According to the American Library Association, there were 1,269 reported attempts to ban or restrict library materials in 2022. This is the highest number of reported book ban attempts since ALA began keeping track more than 20 years ago, and represents a 74% increase over 2021, and a 713% increase over 2020. And 90% of all challenged books were part of an attempt to ban multiple books.
As a book sanctuary, Westfield Memorial Library will continue to collect and protect endangered books; make those books broadly accessible; host book talks, discussions, and other events that facilitate discussions about diverse characters and stories; and educate residents on the history of book banning and censorship in the United States.
The role of the public library is to collect and make available a wide variety of information resources representing the full range of human thought and experience. Library workers have a professional and ethical responsibility to be fair and just in defending the library user’s right to read, view, or listen to content protected by the First Amendment, regardless of the creator’s viewpoint or personal history.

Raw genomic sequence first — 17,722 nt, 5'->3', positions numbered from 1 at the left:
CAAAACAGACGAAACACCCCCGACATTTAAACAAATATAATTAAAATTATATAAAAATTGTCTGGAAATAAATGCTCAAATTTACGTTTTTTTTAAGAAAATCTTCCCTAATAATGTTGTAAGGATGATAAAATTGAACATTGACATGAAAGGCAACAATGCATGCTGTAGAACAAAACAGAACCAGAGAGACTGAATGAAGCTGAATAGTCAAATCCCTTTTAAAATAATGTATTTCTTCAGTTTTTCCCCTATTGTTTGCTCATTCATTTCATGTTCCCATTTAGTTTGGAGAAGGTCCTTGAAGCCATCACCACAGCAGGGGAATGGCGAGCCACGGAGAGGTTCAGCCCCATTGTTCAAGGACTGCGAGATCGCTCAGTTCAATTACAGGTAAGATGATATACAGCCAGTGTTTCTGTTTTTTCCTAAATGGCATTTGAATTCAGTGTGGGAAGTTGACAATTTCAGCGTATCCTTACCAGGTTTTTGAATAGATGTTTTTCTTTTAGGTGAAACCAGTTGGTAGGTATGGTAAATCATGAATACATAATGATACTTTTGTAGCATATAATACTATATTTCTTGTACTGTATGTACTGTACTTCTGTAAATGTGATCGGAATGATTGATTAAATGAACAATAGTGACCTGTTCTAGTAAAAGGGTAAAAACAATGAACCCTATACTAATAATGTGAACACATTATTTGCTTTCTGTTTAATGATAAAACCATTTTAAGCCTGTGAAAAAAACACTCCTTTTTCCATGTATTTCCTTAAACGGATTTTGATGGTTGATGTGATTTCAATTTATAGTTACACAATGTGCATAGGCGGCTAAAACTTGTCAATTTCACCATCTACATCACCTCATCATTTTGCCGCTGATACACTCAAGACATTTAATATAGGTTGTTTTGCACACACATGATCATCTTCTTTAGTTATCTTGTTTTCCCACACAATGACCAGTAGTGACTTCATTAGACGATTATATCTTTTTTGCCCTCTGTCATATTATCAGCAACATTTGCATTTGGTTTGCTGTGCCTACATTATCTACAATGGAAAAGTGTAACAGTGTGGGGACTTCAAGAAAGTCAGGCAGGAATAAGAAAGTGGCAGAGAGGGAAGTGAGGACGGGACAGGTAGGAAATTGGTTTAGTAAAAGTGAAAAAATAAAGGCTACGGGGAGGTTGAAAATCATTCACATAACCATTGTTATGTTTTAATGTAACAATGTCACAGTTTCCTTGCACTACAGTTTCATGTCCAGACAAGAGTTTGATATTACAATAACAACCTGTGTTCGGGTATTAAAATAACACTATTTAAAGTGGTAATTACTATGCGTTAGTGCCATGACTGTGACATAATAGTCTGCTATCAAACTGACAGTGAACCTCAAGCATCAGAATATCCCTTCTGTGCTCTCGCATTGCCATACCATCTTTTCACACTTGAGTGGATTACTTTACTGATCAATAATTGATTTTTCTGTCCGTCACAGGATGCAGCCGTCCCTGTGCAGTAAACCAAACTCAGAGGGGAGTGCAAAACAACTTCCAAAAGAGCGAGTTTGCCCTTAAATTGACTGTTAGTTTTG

“I’m extremely proud of the Board of Trustees for taking this important step to protect the right to read for all Westfield residents,” said Allen McGinley, Library Director. “Each individual has the right to decide what they wish to read, but they do not have the right to make that decision for an entire community.”
Earlier this month, the City of Hoboken became the first city in New Jersey to take a similar action.
Editor’s Note: *An earlier version of this post stated that Westfield Memorial Library may have been the first New Jersey public library to be designated a “book sanctuary.” Hoboken Public Library’s board of trustees designated that library a “book sanctuary” in August.